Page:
Brazilians have toyed with the US tradition for a couple of years now and even neighbouring Paraguay has proved to be a fan. However, this year Black Friday in Brazil came with a bang. Read more

Retail rents remain buoyant in emerging markets as an expanding middle class attracts tenants despite the global economic slowdown.

Commercial property services company, Cushman and Wakefield, surveys its international offices annually to study retail rental performance. In the year to June 2012, rents increased 4.5 per cent globally, rising in 147 of 326 locations. Read more

It’s a story that never seems to get old – the rise of the Brazilian middle classes.

Despite the recent pessimism over growth and concerns about rising household debt, consumer companies in the Latin American country never fail to get investors excited.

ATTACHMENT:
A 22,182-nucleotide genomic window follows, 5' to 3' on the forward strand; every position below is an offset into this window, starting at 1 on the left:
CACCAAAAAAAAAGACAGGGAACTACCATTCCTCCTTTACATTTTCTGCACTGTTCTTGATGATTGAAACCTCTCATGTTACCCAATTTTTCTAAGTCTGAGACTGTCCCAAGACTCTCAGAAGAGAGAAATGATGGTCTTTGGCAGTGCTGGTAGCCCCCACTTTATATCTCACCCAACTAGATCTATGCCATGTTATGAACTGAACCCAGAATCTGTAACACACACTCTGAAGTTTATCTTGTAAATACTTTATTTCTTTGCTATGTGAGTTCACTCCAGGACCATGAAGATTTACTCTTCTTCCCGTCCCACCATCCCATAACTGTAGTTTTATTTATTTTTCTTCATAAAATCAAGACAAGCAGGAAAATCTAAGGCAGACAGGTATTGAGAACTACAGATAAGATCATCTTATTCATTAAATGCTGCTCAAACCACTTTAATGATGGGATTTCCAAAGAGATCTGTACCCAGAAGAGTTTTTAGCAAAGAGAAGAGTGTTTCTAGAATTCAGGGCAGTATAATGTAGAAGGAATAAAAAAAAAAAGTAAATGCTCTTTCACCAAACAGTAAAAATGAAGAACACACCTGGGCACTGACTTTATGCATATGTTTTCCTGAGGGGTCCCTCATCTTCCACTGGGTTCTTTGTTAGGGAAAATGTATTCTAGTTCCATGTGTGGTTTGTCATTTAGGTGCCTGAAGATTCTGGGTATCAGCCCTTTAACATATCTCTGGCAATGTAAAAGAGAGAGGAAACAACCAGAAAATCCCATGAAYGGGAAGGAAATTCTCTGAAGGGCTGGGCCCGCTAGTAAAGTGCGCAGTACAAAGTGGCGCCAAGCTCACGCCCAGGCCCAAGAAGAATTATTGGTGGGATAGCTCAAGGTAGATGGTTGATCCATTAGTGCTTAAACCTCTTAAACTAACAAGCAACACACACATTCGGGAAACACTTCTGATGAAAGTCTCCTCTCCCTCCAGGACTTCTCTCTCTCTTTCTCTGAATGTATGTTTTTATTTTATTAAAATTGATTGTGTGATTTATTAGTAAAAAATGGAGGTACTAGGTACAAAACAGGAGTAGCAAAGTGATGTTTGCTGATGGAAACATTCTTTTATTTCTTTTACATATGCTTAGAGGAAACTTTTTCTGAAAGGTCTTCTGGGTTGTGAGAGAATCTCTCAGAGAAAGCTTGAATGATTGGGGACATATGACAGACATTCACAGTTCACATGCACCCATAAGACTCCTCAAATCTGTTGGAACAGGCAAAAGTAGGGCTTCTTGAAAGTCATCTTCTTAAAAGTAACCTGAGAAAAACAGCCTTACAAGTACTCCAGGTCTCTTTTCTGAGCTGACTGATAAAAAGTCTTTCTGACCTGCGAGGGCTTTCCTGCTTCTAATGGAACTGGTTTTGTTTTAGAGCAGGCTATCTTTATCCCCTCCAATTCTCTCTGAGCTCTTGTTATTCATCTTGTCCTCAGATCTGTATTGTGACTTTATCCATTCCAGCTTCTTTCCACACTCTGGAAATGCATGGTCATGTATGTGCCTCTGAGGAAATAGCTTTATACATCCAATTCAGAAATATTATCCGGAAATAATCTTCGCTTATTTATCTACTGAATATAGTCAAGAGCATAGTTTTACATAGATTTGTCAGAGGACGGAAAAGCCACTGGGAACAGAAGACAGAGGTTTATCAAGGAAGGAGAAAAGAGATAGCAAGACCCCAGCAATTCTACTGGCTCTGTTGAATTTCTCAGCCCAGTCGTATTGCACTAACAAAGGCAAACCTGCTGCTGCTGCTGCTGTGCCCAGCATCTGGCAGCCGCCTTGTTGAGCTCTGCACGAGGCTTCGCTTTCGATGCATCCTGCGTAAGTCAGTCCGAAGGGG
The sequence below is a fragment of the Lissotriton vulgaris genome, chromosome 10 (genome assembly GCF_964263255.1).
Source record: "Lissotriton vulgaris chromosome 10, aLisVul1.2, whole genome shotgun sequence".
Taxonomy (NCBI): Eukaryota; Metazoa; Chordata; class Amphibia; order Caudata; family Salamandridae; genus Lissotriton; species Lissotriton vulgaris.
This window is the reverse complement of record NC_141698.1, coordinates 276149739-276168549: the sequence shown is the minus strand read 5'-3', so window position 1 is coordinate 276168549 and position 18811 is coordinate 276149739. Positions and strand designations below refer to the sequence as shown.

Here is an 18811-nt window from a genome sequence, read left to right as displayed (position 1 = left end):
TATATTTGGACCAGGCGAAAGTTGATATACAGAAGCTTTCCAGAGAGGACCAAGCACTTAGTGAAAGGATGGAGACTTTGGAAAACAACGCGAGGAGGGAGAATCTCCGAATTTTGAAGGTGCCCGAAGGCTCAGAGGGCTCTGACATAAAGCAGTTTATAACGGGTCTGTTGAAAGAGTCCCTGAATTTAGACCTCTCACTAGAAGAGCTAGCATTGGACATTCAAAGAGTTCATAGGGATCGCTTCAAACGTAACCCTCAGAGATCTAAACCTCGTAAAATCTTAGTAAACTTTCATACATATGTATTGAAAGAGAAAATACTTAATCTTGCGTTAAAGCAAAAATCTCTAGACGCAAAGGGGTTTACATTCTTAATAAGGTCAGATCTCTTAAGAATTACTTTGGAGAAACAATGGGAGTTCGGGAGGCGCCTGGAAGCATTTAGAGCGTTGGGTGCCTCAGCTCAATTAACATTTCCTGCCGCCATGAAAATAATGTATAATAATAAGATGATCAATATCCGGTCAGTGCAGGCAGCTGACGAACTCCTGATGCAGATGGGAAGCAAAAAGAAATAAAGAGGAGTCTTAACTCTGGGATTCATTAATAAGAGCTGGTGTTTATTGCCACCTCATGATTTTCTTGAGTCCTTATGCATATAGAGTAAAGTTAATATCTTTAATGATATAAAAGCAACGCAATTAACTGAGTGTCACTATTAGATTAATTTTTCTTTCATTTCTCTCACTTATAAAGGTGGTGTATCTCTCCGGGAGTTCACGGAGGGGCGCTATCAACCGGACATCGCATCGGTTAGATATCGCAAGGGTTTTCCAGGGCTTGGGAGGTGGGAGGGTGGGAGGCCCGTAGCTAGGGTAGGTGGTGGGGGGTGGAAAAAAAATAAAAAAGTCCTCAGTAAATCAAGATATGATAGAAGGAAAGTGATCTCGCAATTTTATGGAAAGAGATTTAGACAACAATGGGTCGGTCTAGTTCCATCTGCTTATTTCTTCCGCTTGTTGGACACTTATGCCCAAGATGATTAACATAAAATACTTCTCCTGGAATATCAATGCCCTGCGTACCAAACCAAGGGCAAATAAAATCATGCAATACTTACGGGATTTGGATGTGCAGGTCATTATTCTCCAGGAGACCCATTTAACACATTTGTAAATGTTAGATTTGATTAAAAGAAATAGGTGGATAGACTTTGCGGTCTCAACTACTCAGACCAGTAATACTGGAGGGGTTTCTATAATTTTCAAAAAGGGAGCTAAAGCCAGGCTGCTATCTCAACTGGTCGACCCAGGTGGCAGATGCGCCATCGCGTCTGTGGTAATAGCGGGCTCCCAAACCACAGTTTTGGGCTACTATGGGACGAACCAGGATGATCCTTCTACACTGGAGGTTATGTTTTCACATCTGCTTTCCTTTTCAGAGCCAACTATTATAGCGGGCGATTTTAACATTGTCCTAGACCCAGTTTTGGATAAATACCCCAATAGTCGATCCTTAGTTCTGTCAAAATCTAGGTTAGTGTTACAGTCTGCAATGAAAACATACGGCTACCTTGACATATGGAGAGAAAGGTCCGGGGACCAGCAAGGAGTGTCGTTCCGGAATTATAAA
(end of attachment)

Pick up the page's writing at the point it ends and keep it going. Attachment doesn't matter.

Carlyle, the US private equity group, is a particular fan of the sector and on Thursday added yet another name to its bulging Brazilian portfolio. Read more

As the US-based DIY chain The Home Depot opened its 91st warehouse-style store in little more than a decade in Mexico, more evidence emerged of strong consumer demand — if not yet a boom.

May retail sales rose by 5.2 per cent year-on-year, though they slipped by 0.2 per cent compared with April, consistent with an 8.6 per cent fall in consumer goods imports.

And the year-on-year growth was strongest, at 8 per cent, for the big-ticket household items in which The Home Depot specialises. Vehicles also grew by 7.7 per cent. Read more

Still pining for those China-like growth rates in Brazil? Not satisfied with 0.2 per cent GDP expansion? Well perhaps it’s time you tried Brazilian e-commerce.

The industry is expected to be worth R$23.4bn ($11.6bn) by the end of this year – 25 per cent more than 2011, according to e-bit, a local consultancy service. In 2011 e-commerce grew 26 per cent and in 2010, a whopping 40 per cent. Read more